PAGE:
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Okay, so I'm trying to make a 'Wheel of Fortune' type of effect with a wheel shape in iOS, where I can grab and spin a wheel. I can currently drag and spin the wheel around to my heart's content, but upon releasing my finger, it stops dead. I need to apply some momentum or inertia to it, to simulate the wheel spinning down naturally.

I've got the velocity calculation in place, so when I lift my finger up I NSLog out a velocity (between a minimum of 1 and a maximum of 100), which ranges from anywhere between 1 and over 1800 (at my hardest flick!), now I'm just trying to establish how I would go about converting that velocity into an actual rotation to apply to the object, and how I'd go about slowing it down over time.

My initial thoughts were something like: begin rotating full circles on a loop at the same speed as the velocity that was given, then on each subsequent rotation, slow the speed by some small percentage. This should give the effect that a harder spin goes faster and takes longer to slow down.

I'm no mathematician, so my approach may be wrong, but if anybody has any tips on how I could get this to work, at least in a basic state, I'd be really grateful. There's a really helpful answer here: iPhone add inertia/momentum physics to animate "wheel of fortune" like rotating control, but it's more theoretical and lacking in practical information on how exactly to apply the calculated velocity to the object, etc. I'm thinking I'll need some animation help here, too.

EDIT: I'm also going to need to work out if they were dragging the wheel clockwise or anti-clockwise.

Many thanks!

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2 Answers 2

up vote 1 down vote accepted

I have written something analogous for my program Bit, but my case I think is a bit more complex because I rotate in 3D: https://itunes.apple.com/ua/app/bit/id366236469?mt=8

Basically what I do is I set up an NSTimer that calls some method regularly. I just take the direction and speed to create a rotation matrix (as I said, 3D is a bit nastier :P ), and I multiply the speed with some number smaller than 1 so it goes down. The reason for multiplying instead of subtracting is that you don't want the object to rotate twice as long if the spin from the user is twice as hard since that becomes annoying to wait on I find.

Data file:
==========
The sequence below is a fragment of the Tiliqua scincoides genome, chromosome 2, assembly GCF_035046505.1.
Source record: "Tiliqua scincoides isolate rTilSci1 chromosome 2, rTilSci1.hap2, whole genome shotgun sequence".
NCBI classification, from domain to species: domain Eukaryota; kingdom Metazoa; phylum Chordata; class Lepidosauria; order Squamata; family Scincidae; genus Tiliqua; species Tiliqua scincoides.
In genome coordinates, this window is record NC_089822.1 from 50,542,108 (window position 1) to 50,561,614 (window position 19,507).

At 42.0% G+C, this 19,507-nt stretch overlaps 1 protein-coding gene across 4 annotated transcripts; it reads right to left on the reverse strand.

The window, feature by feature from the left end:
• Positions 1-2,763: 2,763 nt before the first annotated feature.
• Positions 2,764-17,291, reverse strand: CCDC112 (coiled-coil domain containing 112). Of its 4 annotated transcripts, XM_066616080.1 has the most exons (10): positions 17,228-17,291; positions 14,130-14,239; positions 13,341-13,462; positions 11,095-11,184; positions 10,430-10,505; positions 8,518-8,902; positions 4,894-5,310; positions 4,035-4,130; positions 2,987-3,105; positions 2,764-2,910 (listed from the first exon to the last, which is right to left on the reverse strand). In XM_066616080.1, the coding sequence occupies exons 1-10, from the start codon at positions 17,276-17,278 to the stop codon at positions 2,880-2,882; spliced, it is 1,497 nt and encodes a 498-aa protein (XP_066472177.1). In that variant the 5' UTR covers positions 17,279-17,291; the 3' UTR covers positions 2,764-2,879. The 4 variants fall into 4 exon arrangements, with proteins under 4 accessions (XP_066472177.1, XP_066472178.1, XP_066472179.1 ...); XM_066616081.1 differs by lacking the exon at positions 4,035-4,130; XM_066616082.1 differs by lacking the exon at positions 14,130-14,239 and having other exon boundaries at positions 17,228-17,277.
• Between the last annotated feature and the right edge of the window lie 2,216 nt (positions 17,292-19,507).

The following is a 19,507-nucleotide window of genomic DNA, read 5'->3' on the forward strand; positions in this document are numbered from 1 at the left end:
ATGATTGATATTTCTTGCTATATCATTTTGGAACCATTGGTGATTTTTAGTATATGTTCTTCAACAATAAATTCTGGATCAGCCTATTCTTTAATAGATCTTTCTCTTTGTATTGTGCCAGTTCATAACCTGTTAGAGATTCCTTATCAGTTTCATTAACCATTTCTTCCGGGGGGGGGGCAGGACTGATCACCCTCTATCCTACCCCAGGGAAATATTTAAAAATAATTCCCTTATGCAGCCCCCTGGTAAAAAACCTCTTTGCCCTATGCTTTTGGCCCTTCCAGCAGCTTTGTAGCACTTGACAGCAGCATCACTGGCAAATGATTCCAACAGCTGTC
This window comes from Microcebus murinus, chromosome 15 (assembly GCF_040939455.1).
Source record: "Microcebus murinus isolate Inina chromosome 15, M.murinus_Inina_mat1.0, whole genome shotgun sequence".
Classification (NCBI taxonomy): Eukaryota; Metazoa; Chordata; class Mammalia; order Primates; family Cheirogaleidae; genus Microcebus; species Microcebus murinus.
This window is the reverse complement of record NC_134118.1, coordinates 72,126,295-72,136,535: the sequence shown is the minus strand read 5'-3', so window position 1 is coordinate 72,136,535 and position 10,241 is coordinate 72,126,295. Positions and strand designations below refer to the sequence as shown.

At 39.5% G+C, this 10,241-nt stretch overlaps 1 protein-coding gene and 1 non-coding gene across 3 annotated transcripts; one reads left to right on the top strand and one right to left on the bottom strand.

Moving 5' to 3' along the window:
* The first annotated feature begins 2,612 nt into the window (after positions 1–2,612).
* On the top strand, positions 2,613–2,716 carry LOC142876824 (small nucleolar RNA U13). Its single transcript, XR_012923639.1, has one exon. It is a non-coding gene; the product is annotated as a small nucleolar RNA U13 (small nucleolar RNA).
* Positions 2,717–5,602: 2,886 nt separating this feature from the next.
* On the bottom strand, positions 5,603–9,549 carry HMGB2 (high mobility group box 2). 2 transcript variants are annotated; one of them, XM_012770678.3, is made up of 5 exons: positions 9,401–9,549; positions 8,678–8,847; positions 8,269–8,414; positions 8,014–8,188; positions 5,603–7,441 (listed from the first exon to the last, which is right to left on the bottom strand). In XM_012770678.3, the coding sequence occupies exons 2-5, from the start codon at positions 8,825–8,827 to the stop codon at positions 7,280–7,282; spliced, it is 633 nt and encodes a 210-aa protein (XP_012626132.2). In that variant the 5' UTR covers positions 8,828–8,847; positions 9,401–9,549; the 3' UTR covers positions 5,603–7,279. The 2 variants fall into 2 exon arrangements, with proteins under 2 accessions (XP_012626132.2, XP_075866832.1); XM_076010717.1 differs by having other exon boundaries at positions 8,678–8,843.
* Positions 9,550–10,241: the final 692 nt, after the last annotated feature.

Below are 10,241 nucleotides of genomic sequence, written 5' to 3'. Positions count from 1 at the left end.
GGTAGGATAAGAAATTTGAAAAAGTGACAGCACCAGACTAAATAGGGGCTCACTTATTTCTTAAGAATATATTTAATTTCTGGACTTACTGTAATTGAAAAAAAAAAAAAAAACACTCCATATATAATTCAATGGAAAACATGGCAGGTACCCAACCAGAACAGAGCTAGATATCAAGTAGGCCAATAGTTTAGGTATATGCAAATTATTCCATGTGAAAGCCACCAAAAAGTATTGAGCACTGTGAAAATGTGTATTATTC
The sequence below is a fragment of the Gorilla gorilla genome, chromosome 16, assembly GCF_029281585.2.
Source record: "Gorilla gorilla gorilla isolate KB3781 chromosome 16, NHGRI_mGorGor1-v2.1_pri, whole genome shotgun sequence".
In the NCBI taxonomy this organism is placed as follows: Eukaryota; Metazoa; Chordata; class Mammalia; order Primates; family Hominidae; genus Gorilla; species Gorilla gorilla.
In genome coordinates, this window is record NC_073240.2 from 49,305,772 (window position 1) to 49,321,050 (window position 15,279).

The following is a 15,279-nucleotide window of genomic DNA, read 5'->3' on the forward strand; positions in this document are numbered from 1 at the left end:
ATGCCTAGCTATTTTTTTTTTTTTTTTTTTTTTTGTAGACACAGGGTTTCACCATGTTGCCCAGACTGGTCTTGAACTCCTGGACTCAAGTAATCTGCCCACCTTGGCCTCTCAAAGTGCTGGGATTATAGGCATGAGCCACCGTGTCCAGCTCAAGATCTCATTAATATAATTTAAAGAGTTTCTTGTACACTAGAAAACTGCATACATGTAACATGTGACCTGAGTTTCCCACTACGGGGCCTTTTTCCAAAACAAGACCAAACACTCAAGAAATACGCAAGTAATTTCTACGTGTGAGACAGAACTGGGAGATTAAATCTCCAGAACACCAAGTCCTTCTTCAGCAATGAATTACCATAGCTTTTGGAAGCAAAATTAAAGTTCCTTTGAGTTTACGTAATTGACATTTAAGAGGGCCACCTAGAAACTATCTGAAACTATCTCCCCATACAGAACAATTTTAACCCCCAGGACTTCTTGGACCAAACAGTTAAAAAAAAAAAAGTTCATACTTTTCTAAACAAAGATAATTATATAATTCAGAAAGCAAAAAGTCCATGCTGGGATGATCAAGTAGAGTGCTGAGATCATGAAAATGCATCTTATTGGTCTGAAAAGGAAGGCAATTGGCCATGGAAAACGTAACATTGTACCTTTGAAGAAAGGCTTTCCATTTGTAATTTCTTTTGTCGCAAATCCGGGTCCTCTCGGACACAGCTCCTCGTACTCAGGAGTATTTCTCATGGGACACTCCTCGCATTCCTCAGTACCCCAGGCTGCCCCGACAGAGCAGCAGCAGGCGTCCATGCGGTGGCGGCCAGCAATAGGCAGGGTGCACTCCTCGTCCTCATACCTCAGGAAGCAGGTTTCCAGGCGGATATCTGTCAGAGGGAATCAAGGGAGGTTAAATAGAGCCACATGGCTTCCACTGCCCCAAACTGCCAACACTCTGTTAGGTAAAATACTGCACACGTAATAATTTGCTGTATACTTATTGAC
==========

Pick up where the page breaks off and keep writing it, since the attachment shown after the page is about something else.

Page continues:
As for figuring out which direction the wheel is spinning, just store that in the touchesEnded:withEvent: method where you have all the information. Since you say you already have the tracking working as long as the user has the finger down this should hopefully be obvious.

What I have in 3D is something like:

// MyView.h
@interface MyView : UIView {
    NSTimer *animationTimer;
}
- (void) startAnimation;
@end


// MyAppDelegate.h
@implementation MyAppDelegate

- (void) applicationDidFinishLaunching:(UIApplication *)application {
    [myView startAnimation];
}

@end

// MyView.m
GLfloat rotationMomentum = 0;
GLfloat rotationDeltaX  = 0.0f;
GLfloat rotationDeltaY  = 0.0f;

@implementation MyView
- (void)startAnimation {
    animationTimer = [NSTimer scheduledTimerWithTimeInterval:(NSTimeInterval)((1.0 / 60.0) * animationFrameInterval) target:self selector:@selector(drawView:) userInfo:nil repeats:TRUE];
}

- (void) drawView:(id)sender {
    addRotationByDegree(rotationMomentum);
    rotationMomentum /= 1.05;
    if (rotationMomentum < 0.1)
        rotationMomentum = 0.1; // never stop rotating completely
    [renderer render];
}

- (void)touchesBegan:(NSSet*)touches withEvent:(UIEvent*)event
{
}

- (void)touchesMoved:(NSSet*)touches withEvent:(UIEvent*)event
{
    UITouch *aTouch = [touches anyObject];
    CGPoint loc = [aTouch locationInView:self];
    CGPoint prevloc = [aTouch previousLocationInView:self];

    rotationDeltaX = loc.x - prevloc.x;
    rotationDeltaY = loc.y - prevloc.y;

    GLfloat distance = sqrt(rotationDeltaX*rotationDeltaX+rotationDeltaY*rotationDeltaY)/4;
    rotationMomentum = distance;